• Success rates for proposals on important facilities are small: in the range 20-40%.

  • A compelling proposal must be clearly, persuasively, and concisely written and must demonstrate:

    1. That the questions you are asking are important/interesting;
    2. That the program is technically feasible;
    3. That it will provide a definitive answer to the questions posed.

  • Write for harried TAC members who have only a few minutes to read each proposal and who are looking for reasons to reject

  • Write for people who are generally well informed but who are not specialists in the field. Clearly explain the main issues. Place in the larger context. Make sure claims for importance/uniqueness are defensible; don't exaggerate.

  • Keep it short and clear: use subheadings, short paragraphs, topic sentences, large fonts; don't crowd text

  • Put key points up front

  • Don't waffle: where ambiguities exist, state clearcut choices and how you intend to resolve the issues involved

  • Illustrations can quickly clarify issues for the reader; they add interest and can substitute for lengthy text

  • Essential: proofread line-by-line from paper, not a computer screen; always spell-check.

P. Scientific Discovery, Scientific Careers

The list of tips above constitutes tactics; but what about strategy? What is the best path to scientific discovery or a good scientific career?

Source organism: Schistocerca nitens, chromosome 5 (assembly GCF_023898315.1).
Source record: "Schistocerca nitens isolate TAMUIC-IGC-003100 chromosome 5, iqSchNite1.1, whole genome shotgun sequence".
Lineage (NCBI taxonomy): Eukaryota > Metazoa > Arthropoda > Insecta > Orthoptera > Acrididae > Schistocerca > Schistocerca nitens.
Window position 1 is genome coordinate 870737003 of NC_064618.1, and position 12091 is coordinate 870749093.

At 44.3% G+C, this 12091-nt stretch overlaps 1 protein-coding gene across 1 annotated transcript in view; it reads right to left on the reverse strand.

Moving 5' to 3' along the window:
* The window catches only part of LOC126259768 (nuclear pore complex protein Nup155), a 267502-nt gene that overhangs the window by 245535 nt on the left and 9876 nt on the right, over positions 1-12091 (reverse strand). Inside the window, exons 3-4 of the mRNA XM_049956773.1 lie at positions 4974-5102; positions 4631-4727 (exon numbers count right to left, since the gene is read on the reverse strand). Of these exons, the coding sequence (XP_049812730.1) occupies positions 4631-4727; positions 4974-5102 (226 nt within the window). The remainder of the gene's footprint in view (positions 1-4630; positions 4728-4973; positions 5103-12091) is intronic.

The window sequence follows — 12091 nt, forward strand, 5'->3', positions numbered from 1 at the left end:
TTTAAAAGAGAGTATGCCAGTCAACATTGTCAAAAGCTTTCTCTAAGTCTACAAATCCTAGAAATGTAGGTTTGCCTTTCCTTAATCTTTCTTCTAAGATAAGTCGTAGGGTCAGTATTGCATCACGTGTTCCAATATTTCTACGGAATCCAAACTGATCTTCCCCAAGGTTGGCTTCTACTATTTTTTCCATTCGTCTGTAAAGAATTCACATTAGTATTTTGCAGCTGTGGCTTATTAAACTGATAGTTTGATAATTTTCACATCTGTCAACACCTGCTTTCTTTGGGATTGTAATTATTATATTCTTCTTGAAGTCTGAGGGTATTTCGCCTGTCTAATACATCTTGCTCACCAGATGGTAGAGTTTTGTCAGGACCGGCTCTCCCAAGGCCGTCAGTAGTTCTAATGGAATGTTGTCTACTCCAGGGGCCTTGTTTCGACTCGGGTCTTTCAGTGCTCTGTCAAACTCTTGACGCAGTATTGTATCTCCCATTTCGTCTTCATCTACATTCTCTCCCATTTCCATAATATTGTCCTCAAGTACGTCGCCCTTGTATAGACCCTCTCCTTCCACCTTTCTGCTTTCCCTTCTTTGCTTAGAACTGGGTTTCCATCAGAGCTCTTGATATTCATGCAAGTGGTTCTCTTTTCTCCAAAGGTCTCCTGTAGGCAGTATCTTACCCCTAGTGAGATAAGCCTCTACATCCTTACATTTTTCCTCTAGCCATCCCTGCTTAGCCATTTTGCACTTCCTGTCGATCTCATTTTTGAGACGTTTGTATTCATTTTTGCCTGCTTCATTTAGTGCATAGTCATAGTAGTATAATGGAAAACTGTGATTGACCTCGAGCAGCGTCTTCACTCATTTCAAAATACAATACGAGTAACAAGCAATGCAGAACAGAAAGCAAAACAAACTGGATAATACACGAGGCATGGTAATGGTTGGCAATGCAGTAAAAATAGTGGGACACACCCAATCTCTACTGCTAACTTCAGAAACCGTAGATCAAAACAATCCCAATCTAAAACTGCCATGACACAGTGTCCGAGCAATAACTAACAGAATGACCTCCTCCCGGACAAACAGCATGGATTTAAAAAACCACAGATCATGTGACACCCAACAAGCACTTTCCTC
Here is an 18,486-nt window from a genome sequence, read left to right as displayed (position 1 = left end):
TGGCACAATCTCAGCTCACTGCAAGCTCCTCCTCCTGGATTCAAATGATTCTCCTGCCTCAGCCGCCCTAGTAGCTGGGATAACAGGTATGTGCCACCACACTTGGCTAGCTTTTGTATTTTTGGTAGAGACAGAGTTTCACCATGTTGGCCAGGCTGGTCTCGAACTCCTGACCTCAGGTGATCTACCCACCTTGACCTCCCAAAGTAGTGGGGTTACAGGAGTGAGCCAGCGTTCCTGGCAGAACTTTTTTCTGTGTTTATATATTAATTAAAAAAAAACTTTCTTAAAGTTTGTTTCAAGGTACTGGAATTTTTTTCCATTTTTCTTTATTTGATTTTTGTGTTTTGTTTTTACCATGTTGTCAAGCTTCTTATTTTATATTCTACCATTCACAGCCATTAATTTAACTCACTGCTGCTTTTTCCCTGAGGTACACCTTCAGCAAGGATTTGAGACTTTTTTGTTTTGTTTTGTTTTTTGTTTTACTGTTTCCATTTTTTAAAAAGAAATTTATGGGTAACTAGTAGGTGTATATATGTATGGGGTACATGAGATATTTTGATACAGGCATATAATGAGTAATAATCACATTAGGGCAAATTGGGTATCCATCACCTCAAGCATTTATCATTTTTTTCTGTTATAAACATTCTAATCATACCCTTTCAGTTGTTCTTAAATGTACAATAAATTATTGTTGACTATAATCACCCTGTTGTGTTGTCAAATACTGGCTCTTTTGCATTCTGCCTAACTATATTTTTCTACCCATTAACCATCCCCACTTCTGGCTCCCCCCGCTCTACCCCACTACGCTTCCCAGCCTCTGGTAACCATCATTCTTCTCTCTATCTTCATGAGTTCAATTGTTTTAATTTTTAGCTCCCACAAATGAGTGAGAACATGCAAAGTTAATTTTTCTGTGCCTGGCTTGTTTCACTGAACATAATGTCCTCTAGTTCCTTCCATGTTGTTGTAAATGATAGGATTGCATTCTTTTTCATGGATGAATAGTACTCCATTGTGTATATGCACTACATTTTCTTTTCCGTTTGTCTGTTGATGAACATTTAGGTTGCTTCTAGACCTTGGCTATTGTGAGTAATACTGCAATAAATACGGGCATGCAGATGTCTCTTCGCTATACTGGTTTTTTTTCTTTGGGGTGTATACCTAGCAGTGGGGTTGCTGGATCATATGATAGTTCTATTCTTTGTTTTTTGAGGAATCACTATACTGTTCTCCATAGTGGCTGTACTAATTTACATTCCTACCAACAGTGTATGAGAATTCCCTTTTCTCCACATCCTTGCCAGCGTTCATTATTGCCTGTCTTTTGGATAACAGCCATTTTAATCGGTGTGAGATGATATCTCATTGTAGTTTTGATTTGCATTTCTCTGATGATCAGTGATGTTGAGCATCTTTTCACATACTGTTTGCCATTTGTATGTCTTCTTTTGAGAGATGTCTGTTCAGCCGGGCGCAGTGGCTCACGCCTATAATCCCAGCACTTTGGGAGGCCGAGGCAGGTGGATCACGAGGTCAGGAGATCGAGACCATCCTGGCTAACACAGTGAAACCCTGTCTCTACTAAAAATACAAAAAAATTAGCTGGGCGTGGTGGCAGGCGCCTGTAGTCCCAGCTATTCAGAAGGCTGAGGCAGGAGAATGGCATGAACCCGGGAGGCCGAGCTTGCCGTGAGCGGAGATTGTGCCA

Discovery first. Broadly, there are two kinds of discovery: recognition of something new or a definitive interpretation of known phenomena. The former is easier for young people. For the latter, you usually need greater exposure to the field. Although many "interpretational" discoveries are theoretical, others are observational (e.g. Hubble's discovery of Cepheid variables in M31, which instantly resolved the "island universe" controversy; or the identification of gamma-ray bursts with distant galaxies).

Scientific discoveries emerge from some combination of "the prepared mind," resources, opportunity, and, inevitably, luck. There is probably about equal weight to those four components, and there's no way to successfully engineer them. But follow the chain in order. The better prepared you are---the more you know and have produced---the more likely it is that the good resources you seek will be available to you. Opportunity may follow. You have to wait for luck. Whatever form that takes, it's essential that you be able to recognize a favorable coincidence of opportunity and luck, which means that you must actively cultivate an alertness for them.